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Standing, Arm Out May Be Best Position for Breast Cancer Patients Undergoing Lymphoscintigraphy

Standing, Arm Out May Be Best Position for Breast Cancer Patients Undergoing Lymphoscintigraphy

TORONTO, Ontario—When performing lymphoscintigraphy in breast cancer patients, sentinel nodes are seen most clearly if patients stand and hold their arm out, Sunhee Kim, MD, a resident in radiology at Mt. Sinai Hospital, New York, reported at the 52nd Annual Meeting of the Society for Nuclear Medicine (abstracts 1314, 1315). The standing position is superior to supine, and arm out is better than arm up, she told ONI in an interview at the conference. "The arm out position produces better spatial delineation between the nodes," while standing helps separate the breast lesion from the nodes, Dr. Kim said.

There is no standard way of doing lymphoscintigraphy, and the debate on methodology is ongoing, she said. Centers vary as to whether they have patients standing or in a supine position, and whether they hold their arm in or out. There are also differences between centers regarding the amount of contrast agent used, where it is injected, and even whether or not the breast is massaged to help with drug distribution to the lymphatic system.

Dr. Kim presented two studies evaluating the visibility of sentinel nodes in 73 breast cancer patients imaged in six different positions. Patients were scanned while standing with their arm out (90° from the long axis of the body) and again with the arm up in both the anterior and lateral views. They were then scanned in a supine position, anterior view with the arm out and lateral view with the arm up. Scans were done after patients received an injection of sulphur colloid at the areolar skin junction.

The researchers counted the number of sentinel nodes that could be seen in images from each position and measured the distance between the center of the first lymph node and the breast lesion, and the distance between the center of the first node and the second node.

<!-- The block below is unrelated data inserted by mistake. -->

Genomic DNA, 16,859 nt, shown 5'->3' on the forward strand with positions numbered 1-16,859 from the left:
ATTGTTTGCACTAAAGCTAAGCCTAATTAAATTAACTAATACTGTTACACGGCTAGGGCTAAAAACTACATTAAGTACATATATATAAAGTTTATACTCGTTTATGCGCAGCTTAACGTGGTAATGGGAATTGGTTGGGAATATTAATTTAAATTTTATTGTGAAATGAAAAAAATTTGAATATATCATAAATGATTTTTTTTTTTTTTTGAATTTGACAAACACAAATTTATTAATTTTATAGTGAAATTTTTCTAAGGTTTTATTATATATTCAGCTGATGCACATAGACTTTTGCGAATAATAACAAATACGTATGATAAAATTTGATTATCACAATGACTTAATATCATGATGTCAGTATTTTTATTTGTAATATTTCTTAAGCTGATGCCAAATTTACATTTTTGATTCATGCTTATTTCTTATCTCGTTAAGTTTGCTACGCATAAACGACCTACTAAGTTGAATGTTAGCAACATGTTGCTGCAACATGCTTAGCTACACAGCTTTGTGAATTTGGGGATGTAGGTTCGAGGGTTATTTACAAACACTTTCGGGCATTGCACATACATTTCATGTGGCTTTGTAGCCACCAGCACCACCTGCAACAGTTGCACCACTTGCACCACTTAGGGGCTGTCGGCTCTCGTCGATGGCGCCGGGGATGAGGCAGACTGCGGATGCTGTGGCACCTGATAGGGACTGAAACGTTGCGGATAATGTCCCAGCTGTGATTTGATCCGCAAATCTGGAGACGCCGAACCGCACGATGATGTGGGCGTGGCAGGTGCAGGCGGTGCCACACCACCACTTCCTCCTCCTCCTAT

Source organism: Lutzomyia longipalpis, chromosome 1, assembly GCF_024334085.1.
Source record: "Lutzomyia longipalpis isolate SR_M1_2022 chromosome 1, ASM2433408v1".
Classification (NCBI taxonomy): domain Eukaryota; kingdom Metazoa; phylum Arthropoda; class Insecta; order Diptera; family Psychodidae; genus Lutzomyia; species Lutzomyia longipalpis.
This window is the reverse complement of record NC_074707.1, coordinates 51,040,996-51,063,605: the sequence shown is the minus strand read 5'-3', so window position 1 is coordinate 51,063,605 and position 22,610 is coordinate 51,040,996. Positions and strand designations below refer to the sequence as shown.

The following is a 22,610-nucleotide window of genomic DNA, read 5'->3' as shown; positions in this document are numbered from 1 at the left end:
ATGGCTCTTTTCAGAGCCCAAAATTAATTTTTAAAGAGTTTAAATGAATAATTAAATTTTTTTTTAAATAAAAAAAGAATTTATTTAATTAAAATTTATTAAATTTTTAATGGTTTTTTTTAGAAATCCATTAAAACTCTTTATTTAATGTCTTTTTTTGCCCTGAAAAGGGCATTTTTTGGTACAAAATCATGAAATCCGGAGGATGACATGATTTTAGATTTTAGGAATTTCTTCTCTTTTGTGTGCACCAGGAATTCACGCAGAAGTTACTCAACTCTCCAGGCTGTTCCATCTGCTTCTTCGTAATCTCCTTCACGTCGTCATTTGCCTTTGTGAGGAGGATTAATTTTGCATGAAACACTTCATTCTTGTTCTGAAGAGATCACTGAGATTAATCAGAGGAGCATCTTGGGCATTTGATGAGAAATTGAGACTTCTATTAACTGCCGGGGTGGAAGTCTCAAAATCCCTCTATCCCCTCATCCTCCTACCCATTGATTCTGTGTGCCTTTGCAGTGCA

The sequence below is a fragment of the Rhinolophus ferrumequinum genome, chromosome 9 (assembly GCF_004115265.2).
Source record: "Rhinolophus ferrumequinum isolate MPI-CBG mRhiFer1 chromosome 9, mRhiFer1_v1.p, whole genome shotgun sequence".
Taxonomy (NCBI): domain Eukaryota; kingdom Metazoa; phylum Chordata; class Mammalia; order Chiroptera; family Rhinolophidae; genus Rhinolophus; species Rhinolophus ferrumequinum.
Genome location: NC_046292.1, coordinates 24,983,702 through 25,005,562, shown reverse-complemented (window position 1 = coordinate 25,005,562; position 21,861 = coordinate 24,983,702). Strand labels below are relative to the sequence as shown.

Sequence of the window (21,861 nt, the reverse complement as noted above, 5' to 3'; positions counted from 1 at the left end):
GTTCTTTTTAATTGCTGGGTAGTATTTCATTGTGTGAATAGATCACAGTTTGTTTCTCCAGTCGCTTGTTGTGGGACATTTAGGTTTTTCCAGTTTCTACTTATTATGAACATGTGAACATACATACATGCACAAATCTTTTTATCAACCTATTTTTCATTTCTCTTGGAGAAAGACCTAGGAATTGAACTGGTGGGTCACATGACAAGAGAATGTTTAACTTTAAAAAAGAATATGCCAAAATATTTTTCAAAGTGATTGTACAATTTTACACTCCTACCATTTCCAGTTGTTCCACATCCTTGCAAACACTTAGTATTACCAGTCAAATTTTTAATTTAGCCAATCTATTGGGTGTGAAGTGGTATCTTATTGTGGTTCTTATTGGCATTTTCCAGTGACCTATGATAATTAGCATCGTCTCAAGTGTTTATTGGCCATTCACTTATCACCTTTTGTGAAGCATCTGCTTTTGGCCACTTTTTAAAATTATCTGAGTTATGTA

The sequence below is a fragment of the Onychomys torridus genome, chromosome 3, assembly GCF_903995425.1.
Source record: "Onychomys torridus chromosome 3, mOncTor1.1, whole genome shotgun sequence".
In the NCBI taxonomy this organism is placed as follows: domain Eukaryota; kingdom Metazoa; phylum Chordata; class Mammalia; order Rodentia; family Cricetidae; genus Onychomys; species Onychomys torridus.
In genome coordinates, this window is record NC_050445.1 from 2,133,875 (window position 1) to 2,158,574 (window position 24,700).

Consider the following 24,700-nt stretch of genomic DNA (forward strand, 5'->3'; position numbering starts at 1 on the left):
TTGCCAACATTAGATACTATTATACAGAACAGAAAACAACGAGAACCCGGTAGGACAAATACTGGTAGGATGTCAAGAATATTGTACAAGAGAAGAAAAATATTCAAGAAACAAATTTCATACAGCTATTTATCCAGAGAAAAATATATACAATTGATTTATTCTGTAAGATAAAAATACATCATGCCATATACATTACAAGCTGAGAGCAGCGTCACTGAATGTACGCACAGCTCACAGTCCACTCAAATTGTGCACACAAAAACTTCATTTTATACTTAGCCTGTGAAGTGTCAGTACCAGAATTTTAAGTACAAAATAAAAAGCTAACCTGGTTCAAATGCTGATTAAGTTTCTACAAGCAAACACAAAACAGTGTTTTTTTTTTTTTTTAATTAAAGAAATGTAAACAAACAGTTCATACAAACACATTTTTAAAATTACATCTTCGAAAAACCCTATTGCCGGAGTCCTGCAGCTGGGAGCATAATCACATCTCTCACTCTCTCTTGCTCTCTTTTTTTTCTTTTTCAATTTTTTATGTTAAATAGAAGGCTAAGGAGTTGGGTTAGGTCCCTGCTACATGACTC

Study Results

More sentinel lymph nodes were seen in the standing, arm out anterior view than in the supine, arm out anterior view. Similarly, the standing arm up lateral view showed more sentinel nodes than the supine arm up lateral view.

In some patients, it was difficult to distinguish two different sentinel nodes in the arm up position. But with the arm out, "we can see two different nodes very clearly," Dr. Kim said. A second sentinel node was identified in 5.5% and 12.3% of patients in the standing arm out positions (anterior and lateral views, respectively) vs 2.6% in the standing arm up position, anterior/lateral views combined.

Overall, the arm out position provided significantly better spatial delineation between nodes, in both the anterior and lateral views, making it easier to see more than one node, especially when the nodes were close together. "With the arm out, the breast lesion goes down and moves more inward, pulling the lymph node down. That’s why the two lymph nodes can be seen more easily," Dr. Kim said.

In anterior views, the standing position allowed better delineation of the breast lesion from the first node, and the first node from the second node. "If you stand, there’s gravity. It pulls down the lesion, pulls down the lymph nodes, so there is better separation between the nodes and the lesion," she said.

With better visualization comes more certainty about the number of sentinel nodes, she said. "We can report to the surgeon that we can clearly see two sentinel nodes instead of hesitating and saying we’re not sure if it’s one node or two nodes. They can harvest more confidently during the surgery. It saves time and reduces morbidity from lymph node dissection," Dr. Kim said.

Study coauthor, Josef Machac, MD, director of nuclear medicine at Mt. Sinai, said that researchers at the center have been studying methodology for lymphoscintigraphy for the past several years and have found a number of items, aside from posture, that help improve the quality of images. A key factor for improving clarity involves the site of injection of the imaging agent. At Mt. Sinai, earlier published studies have shown that the injection site makes a difference, and doctors there now routinely inject at the areolar skin junction, Dr. Machac told ONI.

The region is close to an area where there are cells that communicate closely with the lymph nodes, and act as a "superhighway" between breast cells and the lymph nodes, he said. "It’s extremely reliable in delivering the colloid into the nearest lymph node, which corresponds to where this lesion drains to," he said.

 

 
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